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3 Tea Talks Scheduled at the Guilderland Public Library

Guilderland Public Library Tea Talks

 

 

We have teamed up with the Guilderland Public Library to give you our better than ever tea talks. Register for the events here: Guilderland Public Library Calendar

Introduction to Tea – November 12th

What is tea, anyway? Most people don’t know that white, green, oolong and black tea all come from the same tea plant, just what happen after it is plucked makes tea those different kind of styles. In this informative session we will discuss topics on tea basics including: what is tea, history of tea, how to brew tea and of course a tea tasting.

Herbal Teas and Tisanes – December 17th

Steeping an herb in boiling water makes tisanes, not tea. Tea only comes from the tea plant. In this session we will discuss topics regarding flavorful, easy to make and healthy tisanes. Of course the talk wouldn’t be complete without a tasting.

Health Benefits of Tea and Tisanes – January 28th

A lot of people drink tea because it tastes great and others drink it because it is healthy. Fortunately, both are right and the most healthiest tea is the one you drink the most. In this session we will discuss the health considerations of tea and tisanes. Brewing techniques will be discussed and tea samples will be provided.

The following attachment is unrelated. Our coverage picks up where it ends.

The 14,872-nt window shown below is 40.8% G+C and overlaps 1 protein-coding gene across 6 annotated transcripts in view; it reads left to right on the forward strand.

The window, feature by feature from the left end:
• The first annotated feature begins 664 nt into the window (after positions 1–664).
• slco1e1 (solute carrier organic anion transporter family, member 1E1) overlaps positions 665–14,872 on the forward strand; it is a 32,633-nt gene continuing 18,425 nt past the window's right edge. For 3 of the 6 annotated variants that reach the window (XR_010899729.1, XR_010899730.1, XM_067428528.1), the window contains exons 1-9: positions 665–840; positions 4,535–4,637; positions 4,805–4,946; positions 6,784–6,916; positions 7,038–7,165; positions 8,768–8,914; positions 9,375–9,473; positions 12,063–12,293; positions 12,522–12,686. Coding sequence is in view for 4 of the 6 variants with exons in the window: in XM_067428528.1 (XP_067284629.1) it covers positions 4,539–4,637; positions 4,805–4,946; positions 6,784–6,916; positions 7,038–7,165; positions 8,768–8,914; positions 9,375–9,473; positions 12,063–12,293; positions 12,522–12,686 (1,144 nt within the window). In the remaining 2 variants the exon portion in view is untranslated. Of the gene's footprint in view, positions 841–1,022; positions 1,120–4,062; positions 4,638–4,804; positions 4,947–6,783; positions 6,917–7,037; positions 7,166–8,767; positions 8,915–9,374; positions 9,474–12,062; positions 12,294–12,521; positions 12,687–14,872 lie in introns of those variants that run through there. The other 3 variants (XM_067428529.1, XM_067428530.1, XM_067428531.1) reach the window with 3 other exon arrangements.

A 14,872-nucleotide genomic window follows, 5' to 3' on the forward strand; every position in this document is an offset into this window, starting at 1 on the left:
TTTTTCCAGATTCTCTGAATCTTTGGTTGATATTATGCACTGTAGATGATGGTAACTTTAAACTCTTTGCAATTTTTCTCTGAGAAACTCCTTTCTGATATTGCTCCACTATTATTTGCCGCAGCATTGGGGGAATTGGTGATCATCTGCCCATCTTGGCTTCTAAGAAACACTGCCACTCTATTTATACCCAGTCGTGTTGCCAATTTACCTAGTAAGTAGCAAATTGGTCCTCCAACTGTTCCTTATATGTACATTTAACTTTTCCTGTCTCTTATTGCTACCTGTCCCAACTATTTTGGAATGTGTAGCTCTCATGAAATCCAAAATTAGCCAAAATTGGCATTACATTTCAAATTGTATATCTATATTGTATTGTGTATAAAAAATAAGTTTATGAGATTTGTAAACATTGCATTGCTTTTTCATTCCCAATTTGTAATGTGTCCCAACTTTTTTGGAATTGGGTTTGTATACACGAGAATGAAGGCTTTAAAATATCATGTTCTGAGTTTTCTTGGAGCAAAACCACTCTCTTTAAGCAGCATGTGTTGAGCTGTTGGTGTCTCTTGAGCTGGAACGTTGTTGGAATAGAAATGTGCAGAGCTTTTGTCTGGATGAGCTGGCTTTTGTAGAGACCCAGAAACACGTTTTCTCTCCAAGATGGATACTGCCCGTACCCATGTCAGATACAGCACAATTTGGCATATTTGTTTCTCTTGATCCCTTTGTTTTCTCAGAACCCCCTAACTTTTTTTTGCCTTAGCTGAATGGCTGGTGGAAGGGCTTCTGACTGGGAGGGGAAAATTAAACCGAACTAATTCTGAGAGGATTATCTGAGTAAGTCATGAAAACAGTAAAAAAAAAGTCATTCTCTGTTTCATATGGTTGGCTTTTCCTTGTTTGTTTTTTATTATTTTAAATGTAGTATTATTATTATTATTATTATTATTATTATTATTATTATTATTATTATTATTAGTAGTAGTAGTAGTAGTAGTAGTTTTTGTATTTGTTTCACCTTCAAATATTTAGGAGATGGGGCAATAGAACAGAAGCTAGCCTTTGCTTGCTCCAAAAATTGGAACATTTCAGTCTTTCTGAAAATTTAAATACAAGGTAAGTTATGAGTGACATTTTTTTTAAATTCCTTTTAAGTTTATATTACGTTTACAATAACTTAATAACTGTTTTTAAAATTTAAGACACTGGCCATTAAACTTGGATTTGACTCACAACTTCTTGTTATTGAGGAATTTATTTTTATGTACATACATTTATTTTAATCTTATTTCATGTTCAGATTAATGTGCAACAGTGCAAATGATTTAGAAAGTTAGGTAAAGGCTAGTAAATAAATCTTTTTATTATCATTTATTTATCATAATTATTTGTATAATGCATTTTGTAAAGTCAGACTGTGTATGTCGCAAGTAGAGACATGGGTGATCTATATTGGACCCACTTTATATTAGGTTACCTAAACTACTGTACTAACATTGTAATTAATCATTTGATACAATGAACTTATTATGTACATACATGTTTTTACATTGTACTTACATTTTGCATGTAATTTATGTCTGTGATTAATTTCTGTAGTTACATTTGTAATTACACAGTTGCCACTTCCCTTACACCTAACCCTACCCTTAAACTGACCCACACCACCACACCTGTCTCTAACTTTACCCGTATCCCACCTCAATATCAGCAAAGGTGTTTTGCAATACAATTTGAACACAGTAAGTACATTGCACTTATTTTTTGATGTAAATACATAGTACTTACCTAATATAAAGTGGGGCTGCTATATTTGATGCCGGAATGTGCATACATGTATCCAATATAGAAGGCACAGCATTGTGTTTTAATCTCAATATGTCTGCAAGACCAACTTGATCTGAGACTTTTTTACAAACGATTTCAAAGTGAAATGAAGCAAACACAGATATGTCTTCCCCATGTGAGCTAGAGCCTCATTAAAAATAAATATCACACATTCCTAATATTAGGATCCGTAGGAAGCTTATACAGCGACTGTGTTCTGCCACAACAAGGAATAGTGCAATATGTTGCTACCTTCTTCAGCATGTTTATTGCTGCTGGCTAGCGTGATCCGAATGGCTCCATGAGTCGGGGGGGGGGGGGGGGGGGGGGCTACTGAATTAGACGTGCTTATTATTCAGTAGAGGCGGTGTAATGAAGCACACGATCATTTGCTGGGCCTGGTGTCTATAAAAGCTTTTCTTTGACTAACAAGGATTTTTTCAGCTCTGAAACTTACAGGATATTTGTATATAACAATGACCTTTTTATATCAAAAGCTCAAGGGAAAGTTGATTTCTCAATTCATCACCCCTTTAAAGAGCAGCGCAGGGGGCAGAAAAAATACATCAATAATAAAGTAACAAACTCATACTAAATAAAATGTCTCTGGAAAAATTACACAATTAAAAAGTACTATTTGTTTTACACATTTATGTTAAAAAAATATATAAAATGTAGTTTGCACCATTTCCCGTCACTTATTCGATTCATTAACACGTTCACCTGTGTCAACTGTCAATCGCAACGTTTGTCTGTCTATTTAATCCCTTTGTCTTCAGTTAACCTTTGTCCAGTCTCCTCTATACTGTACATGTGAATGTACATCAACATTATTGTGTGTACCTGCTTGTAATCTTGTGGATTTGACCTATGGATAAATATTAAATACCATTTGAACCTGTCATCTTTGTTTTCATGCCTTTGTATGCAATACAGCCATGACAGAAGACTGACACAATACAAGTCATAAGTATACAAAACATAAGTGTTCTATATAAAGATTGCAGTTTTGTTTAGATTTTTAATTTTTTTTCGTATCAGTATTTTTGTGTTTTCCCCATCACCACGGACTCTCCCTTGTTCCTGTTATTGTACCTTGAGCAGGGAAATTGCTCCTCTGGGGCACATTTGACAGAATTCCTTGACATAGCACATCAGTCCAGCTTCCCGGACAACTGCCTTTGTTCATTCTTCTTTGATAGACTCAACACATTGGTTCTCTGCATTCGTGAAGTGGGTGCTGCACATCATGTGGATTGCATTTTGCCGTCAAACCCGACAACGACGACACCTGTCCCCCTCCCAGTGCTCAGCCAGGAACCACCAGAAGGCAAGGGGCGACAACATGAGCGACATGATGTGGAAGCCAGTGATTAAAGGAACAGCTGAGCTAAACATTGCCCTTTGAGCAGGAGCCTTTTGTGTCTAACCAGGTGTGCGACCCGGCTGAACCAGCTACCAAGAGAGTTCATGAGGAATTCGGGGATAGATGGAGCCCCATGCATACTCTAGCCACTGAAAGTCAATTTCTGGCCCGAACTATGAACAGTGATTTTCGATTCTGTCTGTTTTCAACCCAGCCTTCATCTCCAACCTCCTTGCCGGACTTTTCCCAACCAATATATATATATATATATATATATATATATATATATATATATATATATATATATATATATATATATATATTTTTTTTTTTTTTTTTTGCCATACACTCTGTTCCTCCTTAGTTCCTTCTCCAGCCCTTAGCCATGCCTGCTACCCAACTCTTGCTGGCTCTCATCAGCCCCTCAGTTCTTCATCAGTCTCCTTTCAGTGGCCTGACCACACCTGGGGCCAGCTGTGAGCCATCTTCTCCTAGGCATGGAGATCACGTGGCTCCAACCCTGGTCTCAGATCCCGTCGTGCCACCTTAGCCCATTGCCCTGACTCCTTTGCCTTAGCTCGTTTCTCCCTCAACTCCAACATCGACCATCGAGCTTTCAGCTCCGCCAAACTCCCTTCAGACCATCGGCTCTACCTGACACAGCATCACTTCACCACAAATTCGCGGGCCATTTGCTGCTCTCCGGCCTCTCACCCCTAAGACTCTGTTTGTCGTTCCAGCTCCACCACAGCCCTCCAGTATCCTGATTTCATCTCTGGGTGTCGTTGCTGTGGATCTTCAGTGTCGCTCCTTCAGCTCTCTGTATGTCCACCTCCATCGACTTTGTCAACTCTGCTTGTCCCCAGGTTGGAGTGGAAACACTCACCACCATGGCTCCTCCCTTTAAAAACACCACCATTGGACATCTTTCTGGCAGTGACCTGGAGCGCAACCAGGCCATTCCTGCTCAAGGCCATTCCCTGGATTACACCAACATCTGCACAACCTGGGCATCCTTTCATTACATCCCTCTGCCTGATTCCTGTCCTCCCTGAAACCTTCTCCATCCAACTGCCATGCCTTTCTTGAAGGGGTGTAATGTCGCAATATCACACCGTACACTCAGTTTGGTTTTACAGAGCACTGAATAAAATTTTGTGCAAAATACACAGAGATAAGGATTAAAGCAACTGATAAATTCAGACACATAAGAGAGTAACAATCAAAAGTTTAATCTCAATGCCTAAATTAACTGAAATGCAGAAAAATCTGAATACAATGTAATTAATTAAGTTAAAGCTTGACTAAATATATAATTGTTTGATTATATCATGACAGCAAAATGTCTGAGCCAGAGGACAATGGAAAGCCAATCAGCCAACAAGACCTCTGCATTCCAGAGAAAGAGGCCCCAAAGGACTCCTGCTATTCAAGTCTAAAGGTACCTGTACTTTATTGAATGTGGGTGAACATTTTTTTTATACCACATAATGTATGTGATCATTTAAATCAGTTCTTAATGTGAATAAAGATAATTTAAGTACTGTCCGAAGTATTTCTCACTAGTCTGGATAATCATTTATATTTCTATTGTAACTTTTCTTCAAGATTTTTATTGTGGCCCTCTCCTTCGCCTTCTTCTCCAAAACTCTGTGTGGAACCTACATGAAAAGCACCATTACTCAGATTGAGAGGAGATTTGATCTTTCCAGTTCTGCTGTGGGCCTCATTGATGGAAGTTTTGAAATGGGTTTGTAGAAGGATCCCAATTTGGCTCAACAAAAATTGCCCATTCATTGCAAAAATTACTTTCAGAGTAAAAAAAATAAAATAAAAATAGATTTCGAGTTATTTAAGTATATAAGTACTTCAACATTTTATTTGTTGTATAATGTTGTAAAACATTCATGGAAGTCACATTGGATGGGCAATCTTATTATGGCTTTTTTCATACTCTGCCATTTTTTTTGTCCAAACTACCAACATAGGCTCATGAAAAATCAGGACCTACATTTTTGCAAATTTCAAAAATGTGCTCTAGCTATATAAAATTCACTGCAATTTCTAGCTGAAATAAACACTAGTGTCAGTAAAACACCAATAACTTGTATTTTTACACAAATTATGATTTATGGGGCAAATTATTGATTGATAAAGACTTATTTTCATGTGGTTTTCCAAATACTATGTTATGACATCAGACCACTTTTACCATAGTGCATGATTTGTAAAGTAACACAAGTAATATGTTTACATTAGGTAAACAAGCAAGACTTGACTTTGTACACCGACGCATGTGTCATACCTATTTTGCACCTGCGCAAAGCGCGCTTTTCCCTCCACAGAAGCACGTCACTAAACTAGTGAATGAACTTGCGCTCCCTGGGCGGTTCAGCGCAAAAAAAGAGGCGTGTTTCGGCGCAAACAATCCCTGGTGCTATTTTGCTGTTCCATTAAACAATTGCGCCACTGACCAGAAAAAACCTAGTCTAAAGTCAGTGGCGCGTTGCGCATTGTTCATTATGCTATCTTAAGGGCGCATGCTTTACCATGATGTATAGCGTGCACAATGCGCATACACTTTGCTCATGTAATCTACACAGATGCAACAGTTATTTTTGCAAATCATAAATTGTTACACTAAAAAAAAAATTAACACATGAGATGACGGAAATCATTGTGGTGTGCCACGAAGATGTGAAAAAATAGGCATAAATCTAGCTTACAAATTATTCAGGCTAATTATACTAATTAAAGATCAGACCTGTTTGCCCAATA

Short and Stout Tea
Specialty Tea Shop and Lounge
1736a Western Av.
Albany, NY 12203

At Short and Stout, It’s Time for Tea!

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Albany Tea Festival Review

Friday, June Fifth of 2015 became the first ever tea celebration in the greater Albany area.  There were about 15 vendors including well known Divintea and the Whistling Kettle, plus tea educators, herbalists and honey and maple vendors. The crowd started early and was consistent throughout the evening. Overit Media did a fantastic job in utilizing their space to make everyone comfortable.

Tea Educational Seminars

For as many people flowing through the tables buying and drinking tea there was a contingency of about 20 people that stayed parked in the tea seminar area. Topics ranged in a variety including ginseng, herbals, kombucha, cold brewing tea and a fun tea trivia session. Each pro did a fantastic job captivating the audience with their specialty.

Tea Tabling 2

Liz moving people to the Tea Seminars

Tea Lounge

Tea Lounging

Tea Seminars

Tea Seminars

Tea Tabling

Tea Tabling

Many of the organizers got together at the end and determined that the timing of the year is perfect for the event and with the success of the first there has to be another. Look forward to June 2016!

 

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3 Things you Need to Know about the Albany Tea Festival

We are proud to announce that tea providers and educators throughout the region will be coming together in one room for the Albany Tea Festival.

1. This will be taking place on Friday June 5th from 5:30 to 9:00 at Overit 435 New Scotland Av. old St. Theresa Church.

2. There will be 5 guest speakers that will be discussing a variety of tea related topics.

3. There will be over 15 tea vendors present demonstrating their particular expertise in the tea trade.

We hope that you can come and make this “first ever” and annual event. Albany Tea Festival